Contaminated land Germany
Put simply, contaminated land is land containing substances 
at levels that would not normally be present. These substances
may be trace elements, organic compounds, gases such as
carbon dioxide or methane, or even plant nutrients like
nitrogen or phosphorous. The presence of these substances
at elevated levels may, or may not, be harmful. However,
contaminated land is most often used to describe land where
there is at least a suspicion that the contamination could
be harmful to humans, water, buildings, or ecosystems.
Countries may have specific legal definitions of contaminated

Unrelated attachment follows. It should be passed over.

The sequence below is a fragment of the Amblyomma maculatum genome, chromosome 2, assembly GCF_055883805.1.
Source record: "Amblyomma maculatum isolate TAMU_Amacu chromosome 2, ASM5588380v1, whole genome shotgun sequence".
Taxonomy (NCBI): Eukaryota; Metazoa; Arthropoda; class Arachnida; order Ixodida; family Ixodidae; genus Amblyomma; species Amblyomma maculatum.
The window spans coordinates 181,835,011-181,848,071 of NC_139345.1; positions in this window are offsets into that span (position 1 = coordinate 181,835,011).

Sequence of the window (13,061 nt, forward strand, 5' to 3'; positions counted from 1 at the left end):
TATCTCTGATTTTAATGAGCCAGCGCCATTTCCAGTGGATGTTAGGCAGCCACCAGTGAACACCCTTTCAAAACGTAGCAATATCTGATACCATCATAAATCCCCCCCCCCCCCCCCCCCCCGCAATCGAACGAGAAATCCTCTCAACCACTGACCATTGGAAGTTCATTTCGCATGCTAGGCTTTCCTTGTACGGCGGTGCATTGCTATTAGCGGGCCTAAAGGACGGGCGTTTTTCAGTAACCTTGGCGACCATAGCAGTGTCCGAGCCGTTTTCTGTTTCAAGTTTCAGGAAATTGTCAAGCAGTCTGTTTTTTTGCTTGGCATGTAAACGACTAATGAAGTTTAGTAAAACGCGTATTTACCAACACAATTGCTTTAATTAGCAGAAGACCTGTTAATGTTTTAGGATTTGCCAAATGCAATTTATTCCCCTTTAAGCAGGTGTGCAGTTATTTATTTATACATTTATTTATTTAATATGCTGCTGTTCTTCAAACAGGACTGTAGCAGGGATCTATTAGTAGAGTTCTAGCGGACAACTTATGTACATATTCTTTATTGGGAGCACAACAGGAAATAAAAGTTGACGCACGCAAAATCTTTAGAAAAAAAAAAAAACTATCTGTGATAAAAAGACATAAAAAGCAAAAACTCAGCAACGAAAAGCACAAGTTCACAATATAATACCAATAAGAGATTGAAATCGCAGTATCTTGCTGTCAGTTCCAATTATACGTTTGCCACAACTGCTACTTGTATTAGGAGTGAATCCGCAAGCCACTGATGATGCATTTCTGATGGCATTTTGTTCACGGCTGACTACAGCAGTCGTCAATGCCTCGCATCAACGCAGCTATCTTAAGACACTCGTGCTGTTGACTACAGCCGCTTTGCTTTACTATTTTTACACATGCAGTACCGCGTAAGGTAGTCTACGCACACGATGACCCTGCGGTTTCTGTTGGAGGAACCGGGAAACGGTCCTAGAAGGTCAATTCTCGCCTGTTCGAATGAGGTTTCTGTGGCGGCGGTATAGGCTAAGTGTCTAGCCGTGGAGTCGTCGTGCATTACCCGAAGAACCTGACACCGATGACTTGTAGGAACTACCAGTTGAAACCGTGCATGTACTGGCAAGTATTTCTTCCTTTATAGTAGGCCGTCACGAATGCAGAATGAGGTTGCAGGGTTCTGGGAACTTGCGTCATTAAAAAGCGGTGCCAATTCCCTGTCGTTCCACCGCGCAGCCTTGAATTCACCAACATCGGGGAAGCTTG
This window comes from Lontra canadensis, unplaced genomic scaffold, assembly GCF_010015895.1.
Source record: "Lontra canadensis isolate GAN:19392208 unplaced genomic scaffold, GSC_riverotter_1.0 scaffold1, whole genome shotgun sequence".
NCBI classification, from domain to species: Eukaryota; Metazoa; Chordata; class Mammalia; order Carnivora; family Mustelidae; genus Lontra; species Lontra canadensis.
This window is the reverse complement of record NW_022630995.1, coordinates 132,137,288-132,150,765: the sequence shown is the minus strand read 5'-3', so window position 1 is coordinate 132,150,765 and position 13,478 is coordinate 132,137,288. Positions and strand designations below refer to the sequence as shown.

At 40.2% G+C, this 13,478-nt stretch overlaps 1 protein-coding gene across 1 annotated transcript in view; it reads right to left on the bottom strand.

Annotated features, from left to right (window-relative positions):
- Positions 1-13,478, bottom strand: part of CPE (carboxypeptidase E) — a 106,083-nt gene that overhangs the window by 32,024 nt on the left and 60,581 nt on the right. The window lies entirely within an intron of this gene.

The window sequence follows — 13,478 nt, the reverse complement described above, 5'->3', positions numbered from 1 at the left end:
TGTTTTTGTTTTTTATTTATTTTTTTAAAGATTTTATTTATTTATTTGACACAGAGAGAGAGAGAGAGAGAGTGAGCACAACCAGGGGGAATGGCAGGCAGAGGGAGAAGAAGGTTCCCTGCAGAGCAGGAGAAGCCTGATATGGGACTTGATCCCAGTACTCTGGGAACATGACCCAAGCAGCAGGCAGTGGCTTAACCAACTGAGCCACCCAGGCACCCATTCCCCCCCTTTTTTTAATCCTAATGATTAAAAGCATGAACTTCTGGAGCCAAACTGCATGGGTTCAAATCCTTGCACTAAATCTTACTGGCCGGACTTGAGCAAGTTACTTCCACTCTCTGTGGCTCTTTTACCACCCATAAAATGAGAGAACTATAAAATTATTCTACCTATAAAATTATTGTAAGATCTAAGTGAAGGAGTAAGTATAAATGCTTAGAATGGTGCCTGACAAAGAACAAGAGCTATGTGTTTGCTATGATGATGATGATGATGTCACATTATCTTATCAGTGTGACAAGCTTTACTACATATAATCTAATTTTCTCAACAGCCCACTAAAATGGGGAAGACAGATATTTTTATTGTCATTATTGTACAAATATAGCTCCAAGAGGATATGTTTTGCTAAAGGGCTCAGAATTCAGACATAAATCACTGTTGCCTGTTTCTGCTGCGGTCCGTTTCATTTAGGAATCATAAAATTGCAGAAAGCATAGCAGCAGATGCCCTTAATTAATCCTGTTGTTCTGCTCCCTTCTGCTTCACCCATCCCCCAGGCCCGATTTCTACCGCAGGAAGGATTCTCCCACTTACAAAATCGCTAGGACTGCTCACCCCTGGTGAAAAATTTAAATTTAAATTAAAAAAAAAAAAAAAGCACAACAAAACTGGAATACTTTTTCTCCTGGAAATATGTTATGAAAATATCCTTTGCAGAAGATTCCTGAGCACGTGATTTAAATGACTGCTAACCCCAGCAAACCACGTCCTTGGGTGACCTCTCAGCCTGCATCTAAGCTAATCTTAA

Contaminated Land Mangrement in the Federal Republic of 
Germany is governed by the Federal Soil Protection Act which
came into force on March 1, 1999. A vital extension of this
Act is the Federal Soil Protection and Contaminated Sites
Ordinance which governs the key elements of contaminated
site management. It contains detailed annexes on sampling,
analysis and quality assurance to prepare site surveys,
on the derivation of pathway values for measures, tests
and prevention, and on requirements for remediation examination
and planning.
In line with the „polluter pays“ principle the person
causing the contamination is held responsible. Besides
the polluter the owner or occupier are responsible as well.

The Federal States are responsible for identification,
risk assessment and clean up of contaminated sites.
Further information
Technical summary
Policy and regulatory information

Other country information
European Union

<< Back to library